Around and around and around we go. Where we’ll stop, only Luc knows! After last week’s unscheduled vet visit, I decided to take it a little slower with Luc this week, just to make sure there were no lingering side effects from his sinus trauma. I was a little hesitant at first, and for once it had nothing to do with the fact I had to ride in the arena! As it turns out, I had nothing to worry about on either account.
Apart from the first fly-by from one of two large starlings that had found their way into the indoor arena and kept flying about frantically trying to get out (which they eventually did), Luc was calm and relaxed for the entire ride. There were no issues going to the scary end, no tantrums involving kicking out, and only a few steps of canter so slow I felt like we might actually not be moving at all.
We started off with a lot of work at the walk (mostly as a precautionary measure), and had regular nose checks to make sure his breathing was in order and that there were no signs of blood. After moving on to trot with no issues, I decided to trot him over the series of poles already setup. He was fabulous in both directions. Then it was on to the canter. His transitions were fantastic and apart from the first one, we actually moved forward right away. Even when heading toward the scary end!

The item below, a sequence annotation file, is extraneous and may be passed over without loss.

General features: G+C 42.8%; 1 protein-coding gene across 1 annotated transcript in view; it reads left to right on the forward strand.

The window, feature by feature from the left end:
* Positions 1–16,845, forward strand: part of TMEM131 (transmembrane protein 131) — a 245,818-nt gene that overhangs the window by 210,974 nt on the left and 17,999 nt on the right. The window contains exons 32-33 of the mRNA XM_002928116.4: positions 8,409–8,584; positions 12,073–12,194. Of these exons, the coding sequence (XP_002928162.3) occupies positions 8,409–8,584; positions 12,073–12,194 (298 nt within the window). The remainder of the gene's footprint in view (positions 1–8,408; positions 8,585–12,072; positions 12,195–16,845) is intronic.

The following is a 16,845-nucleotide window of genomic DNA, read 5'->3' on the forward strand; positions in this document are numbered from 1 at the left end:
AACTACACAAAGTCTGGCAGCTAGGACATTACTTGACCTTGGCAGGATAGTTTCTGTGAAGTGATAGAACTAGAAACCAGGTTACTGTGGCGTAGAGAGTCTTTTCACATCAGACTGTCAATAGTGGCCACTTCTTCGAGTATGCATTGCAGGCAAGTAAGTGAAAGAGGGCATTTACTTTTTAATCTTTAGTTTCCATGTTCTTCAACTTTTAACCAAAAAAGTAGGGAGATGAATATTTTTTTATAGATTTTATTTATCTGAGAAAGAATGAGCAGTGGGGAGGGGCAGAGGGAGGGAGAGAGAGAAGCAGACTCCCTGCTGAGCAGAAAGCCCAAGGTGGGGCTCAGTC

In addition to the series of trot poles, someone had also very nicely setup four poles spaced mostly evenly around a circle at one end of the arena (of course it had to be right next to the big bad door!). The first time over the poles was not pretty! I didn’t balance Luc enough through the turns, which mean our distances were off and we had a heck of a time even making it over the last pole since we’d bulged out so far during the previous three. The second attempt was much better, and by the third time around, we had it figured out and cantered evenly through the middle of all four poles.
Then we changed directions. Again, the first attempt was anything but stellar. For some reason, it was a lot harder to fit the same number of strides between each pole the second way. It took us a few more attempts before we got the hang of it, but managed to end on a high note when we cantered around the circle gracefully several times in a row. It was more canter work than I had been planning on, but it was well worth it in the end.
The one thing that really jumped out at me during this exercise was if I didn’t hit my distance to the pole, Luc would break to trot over it. It was a great reminder of the importance of getting your horse to the correct spot. After all, they can’t be expected to do all the work!
The ride ended with one final nose check – which came back clean, and several nickers when I got off. On the heels of last week’s vet visit, I was once again reminded how much I love Luc, how thankful I am to have him in my life, and how lucky I am that in the grand scheme of things, he has turned out to be an amazing partner and teacher. Now all I need is a giant roll of bubble wrap to make sure nothing bad ever happens to him again. Of course, knowing Luc, he’d eat the bubble wrap and we’d still have to call out the vet. Horses!